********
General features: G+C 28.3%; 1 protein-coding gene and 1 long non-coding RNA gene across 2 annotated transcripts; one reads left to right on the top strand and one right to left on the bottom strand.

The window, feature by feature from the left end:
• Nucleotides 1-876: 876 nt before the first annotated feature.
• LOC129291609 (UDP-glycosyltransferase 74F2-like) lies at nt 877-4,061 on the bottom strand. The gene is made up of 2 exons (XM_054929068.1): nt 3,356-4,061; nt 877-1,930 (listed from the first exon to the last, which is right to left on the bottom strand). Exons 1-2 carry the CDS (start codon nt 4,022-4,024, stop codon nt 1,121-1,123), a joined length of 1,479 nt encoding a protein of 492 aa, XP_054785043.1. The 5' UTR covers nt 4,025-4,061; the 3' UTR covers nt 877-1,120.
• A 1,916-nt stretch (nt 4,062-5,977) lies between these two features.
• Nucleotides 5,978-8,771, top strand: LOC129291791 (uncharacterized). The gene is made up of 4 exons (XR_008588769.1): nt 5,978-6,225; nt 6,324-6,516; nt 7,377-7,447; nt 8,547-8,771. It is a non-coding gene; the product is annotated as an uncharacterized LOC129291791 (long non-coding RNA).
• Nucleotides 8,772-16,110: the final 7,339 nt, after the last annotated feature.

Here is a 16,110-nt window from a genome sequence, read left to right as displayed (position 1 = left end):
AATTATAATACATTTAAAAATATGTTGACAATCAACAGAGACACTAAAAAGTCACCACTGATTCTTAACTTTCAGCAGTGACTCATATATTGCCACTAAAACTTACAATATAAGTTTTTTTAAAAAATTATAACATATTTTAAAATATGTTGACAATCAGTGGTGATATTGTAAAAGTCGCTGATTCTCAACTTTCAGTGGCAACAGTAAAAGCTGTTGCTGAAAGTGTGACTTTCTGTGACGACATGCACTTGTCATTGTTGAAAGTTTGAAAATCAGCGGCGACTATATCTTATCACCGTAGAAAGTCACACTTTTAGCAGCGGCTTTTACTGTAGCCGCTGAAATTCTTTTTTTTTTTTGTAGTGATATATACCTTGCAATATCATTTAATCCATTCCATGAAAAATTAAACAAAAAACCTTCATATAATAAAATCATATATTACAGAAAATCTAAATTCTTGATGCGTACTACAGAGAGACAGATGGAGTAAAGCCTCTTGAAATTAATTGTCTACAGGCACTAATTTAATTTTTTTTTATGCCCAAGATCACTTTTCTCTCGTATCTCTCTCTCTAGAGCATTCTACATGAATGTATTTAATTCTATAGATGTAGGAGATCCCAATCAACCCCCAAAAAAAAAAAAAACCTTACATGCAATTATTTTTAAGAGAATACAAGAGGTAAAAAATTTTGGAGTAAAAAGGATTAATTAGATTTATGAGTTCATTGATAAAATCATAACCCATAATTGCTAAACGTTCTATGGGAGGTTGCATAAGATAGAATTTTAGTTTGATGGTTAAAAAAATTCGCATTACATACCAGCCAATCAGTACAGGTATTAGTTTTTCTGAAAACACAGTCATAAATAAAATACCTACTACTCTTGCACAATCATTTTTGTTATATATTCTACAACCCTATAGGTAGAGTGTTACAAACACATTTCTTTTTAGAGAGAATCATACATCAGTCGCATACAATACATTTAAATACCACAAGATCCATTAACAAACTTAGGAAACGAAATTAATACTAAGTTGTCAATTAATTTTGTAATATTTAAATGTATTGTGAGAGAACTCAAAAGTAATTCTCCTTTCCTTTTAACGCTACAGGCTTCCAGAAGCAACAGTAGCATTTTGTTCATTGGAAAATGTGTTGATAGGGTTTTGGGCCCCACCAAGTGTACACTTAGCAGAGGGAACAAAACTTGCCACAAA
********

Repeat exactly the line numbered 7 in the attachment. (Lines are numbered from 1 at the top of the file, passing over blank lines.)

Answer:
• Nucleotides 8,772-16,110: the final 7,339 nt, after the last annotated feature.